The linguistic abilities of birds - a window on the evolution of speech and grammar
- Friday 22 February 2019
- LUCL Colloquium 2018-2019
Van Wijkplaats 2
2311 BX Leiden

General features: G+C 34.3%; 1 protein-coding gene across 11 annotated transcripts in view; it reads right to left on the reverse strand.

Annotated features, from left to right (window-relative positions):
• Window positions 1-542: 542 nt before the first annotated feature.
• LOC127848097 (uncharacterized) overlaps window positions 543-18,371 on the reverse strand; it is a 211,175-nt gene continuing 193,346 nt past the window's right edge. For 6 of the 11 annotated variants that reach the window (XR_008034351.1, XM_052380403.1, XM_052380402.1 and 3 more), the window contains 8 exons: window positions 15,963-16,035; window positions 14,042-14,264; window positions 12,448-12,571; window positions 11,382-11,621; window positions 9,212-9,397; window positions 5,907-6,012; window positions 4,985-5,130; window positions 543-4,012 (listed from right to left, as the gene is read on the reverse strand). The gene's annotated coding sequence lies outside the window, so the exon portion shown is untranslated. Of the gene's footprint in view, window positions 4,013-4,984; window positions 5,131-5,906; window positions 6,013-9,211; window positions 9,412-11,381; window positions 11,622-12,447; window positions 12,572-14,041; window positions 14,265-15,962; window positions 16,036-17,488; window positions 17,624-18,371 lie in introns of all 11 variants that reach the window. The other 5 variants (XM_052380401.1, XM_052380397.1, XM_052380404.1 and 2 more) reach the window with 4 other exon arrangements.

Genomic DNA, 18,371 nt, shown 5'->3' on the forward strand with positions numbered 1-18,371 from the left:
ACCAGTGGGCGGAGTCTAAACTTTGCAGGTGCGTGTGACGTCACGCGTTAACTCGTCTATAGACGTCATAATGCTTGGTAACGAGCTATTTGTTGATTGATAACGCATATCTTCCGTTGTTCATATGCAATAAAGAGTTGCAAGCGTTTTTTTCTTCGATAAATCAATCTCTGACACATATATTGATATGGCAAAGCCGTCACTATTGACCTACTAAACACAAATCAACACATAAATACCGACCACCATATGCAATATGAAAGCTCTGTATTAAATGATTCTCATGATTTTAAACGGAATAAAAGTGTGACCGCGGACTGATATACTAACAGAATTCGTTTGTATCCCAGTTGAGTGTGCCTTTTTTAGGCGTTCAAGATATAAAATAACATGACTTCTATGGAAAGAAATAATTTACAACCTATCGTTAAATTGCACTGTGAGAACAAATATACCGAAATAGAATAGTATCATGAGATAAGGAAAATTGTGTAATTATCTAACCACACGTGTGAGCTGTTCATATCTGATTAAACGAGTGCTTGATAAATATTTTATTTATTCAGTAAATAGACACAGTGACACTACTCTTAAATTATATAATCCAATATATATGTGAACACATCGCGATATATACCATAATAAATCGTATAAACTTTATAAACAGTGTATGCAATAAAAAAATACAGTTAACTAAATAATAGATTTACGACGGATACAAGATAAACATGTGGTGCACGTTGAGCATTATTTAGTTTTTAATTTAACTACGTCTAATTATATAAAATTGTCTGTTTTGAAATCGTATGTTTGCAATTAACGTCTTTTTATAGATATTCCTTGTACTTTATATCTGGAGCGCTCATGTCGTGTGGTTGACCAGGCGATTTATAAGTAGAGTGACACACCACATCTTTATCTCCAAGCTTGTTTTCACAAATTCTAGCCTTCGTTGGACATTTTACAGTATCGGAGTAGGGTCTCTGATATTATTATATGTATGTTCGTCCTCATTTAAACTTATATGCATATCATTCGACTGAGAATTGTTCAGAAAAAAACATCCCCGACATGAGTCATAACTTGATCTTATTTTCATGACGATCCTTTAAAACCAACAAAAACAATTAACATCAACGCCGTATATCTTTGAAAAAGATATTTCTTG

Language is a unique feature of modern humans. One window to address its evolutionary origin is by comparative research, examing whether certain features that make up the language faculty are present in other animal species. Songbirds have relatively complex, well structured, learned vocalizations and for that reason birdsong is seen as one of the closest animal analogues for language. I am interested in whether this superficial similarity extends to a similarity in cognitive skills of birds, in particular with respect to the processing of phonetic or syntactic features. In both areas there is debate on whether specific abilities are uniquely human, and evolved in consort with language, or whether they originate from more general cognitive abilities that might also be present in other animal species, either by common descent or by independent evolution. We use zebra finch and also budgerigars (a small parrot species) as a model species to examine such questions. I will discuss some of our studies, concentrating on two topics. The first one concerns the human ability to recognize words regardless of individual variation across speakers. The second topic is the presence and scope of ‘grammatical’ rule learning abilities in birds.